Pandemic Unemployment Boost Gone For Nearly 8% Of Population

Eleven states have now ended the expanded federal unemployment program early in an effort to reinvigorate the labor market.

Alabama, Idaho, Nebraska, New Hampshire, North Dakota, West Virginia, and Wyoming all stopped the program on Saturday, joining Alaska, Iowa, Mississippi, and Missouri to bring the benefits to an early conclusion last weekend. That means about 8% of the total U.S. population has phased out of the pandemic-era assistance ahead of schedule — a number that reportedly amounts to about 417,000 workers currently receiving the $300 payments.

The supercharged benefits program gives unemployed Americans $300 per week on top of whatever their state already provides. The expanded benefits were intended to help those sidelined by the pandemic, although some economists and lawmakers fear it has incentivized unemployment.

The entire expanded unemployment benefits program is set to end on Labor Day. However, a total of about two dozen states (including those that have already stopped providing payments) announced early sunsets.

While demand is roaring back as vaccines go into arms, the labor market is struggling to keep up.

The economy fell slightly short of expectations last month, adding 559,000 new jobs, which was below the 650,000-consensus level. The month before jolted economists when only 278,000 jobs were added, a figure falling way below predictions of nearly 1 million new jobs.

Some employers have also complained about finding workers to fill openings, especially for jobs that pay lower wages. The national average of statewide unemployment insurance before the pandemic was $387 per week, meaning unemployed people in America are now netting $687 on average with the $300 expansion — that equates to a $17.17 hourly wage, more than double the federal minimum wage.

“The government is actually hurting more than it’s helping in this area of getting people back to work because they’ve had [this] extended unemployment insurance a bonus, $300 per week,” Rachel Greszler, an economics research fellow with the Heritage Foundation, recently told the Washington Examiner. “We’re hearing from employers across the country that their biggest problem is just getting the workers that they need to ramp their businesses back up.”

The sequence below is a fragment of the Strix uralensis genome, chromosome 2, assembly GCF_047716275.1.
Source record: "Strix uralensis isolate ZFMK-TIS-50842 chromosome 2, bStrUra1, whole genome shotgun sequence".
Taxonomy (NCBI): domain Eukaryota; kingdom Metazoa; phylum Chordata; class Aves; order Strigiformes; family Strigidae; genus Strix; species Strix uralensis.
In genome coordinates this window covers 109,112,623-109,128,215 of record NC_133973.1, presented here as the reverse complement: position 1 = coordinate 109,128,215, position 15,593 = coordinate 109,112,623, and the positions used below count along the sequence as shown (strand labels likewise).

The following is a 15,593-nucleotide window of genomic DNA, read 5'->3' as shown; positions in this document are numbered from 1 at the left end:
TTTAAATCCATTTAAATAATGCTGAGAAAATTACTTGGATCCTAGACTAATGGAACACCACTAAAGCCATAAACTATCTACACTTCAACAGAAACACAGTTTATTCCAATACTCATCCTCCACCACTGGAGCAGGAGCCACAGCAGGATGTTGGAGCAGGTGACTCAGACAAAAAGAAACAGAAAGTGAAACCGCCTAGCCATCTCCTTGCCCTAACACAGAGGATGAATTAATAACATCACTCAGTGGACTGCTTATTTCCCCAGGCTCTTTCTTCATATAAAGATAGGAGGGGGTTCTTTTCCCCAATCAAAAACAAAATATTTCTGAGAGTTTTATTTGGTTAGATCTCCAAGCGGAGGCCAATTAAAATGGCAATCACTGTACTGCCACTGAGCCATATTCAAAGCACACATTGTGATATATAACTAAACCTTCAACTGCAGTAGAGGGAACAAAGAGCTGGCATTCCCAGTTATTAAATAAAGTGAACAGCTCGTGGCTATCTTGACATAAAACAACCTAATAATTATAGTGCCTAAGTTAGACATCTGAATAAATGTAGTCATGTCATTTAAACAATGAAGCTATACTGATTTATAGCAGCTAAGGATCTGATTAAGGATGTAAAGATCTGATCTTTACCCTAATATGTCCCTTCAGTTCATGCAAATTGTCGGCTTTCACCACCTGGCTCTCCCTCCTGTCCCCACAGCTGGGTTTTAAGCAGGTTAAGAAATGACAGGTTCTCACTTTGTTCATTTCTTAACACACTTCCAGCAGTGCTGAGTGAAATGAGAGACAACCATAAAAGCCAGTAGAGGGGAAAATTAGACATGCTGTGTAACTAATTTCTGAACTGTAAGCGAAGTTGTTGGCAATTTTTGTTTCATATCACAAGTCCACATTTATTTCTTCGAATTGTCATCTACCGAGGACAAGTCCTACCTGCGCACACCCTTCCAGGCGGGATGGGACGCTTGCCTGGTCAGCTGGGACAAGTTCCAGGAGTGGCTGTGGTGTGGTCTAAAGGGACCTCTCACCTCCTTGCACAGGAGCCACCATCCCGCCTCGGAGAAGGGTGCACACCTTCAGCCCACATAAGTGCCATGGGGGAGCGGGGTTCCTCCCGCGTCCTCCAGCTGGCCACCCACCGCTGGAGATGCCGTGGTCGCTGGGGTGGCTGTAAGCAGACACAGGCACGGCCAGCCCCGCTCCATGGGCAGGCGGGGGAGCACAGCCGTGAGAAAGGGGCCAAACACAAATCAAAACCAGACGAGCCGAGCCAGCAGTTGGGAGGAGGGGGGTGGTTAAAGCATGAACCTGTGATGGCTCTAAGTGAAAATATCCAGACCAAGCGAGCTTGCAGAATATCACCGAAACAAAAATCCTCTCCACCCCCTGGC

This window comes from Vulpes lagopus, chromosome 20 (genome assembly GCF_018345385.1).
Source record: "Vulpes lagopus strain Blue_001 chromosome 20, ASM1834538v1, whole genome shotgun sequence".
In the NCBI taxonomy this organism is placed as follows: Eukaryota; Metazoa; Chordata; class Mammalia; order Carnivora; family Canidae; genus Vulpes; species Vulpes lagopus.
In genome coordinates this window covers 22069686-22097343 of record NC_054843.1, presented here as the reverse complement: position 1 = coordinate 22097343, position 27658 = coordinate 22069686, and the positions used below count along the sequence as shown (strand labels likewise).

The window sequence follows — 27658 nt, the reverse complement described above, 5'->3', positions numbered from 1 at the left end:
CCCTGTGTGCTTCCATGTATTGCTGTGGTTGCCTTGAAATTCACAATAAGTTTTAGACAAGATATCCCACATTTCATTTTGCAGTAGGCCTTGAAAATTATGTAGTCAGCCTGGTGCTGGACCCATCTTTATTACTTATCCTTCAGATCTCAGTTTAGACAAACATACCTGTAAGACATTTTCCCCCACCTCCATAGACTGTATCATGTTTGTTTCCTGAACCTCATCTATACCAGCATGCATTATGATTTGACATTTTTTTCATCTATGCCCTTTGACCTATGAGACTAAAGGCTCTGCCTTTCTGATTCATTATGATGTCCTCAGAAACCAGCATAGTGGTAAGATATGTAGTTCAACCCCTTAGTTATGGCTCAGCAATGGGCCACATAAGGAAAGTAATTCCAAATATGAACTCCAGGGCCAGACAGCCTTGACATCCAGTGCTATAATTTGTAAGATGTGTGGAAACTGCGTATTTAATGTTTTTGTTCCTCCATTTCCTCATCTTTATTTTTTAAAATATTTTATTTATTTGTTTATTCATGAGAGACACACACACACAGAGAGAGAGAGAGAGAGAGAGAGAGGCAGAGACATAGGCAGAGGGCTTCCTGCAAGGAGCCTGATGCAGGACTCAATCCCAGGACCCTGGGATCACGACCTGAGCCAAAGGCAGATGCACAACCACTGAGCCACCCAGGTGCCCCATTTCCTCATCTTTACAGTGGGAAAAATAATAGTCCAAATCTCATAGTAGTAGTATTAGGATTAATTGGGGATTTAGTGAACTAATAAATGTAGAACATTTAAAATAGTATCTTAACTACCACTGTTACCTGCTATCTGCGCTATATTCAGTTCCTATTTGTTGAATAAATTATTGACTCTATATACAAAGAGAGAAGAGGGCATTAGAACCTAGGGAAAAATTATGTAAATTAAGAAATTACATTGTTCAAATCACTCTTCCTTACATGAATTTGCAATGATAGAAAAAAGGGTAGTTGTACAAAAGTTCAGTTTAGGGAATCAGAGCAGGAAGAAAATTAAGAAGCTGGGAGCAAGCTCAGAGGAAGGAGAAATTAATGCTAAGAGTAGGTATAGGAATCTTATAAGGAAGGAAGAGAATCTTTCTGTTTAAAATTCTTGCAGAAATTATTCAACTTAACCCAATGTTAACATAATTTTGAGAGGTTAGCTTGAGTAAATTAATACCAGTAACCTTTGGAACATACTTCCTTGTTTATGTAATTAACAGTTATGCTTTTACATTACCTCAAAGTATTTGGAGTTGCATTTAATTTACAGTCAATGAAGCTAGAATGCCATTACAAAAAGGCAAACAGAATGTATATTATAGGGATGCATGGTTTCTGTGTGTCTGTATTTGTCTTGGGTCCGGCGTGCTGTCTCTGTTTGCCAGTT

There has been a bit of a shift in tone from the Biden administration about early end dates. In early May, President Joe Biden defended the increased funds as a “lifeline” for millions and said, “We don’t see much evidence,” that people are opting to collect unemployment rather than find jobs. But in a speech this month, he highlighted the temporary nature of the payments and said it “makes sense” they end in 90 days.

While some Democrats on Capitol Hill vowed to stop states from cutting the expanded unemployment benefits, the White House affirmed this month it would not oppose states that want to cut the program’s cord early. White House press secretary Jen Psaki recently said governors “have every right” to end them.

“It is important for people to understand, factually, that the president, no one from the administration, has ever proposed making these permanent or doing it over the long term,” she said during a press conference.

A recent study by employment website Indeed found that job search activity rose, relative to the national trend, in the states opting out of the program. A state’s share of national clicks, on average, was up 3%-4% from the day of the announcement to three days later, the study found. Search activity settled back down after that.

The next states set to end the program early are Arkansas, Florida, Georgia, Ohio, Oklahoma, South Dakota, Texas, and Utah on June 26. Montana will end the benefits on June 27, South Carolina on June 30, Maryland and Tennessee on July 3, Arizona on July 10, and Indiana on July 19.

“While these federal programs provided important temporary relief, vaccines and jobs are now in good supply,” said Maryland Gov. Larry Hogan in a statement. “And we have a critical problem where businesses across our state are trying to hire more people, but many are facing severe worker shortages.”

Author: Zachary Halaschak

Source: Washington Examiner: Pandemic unemployment boost gone for nearly 8% of population

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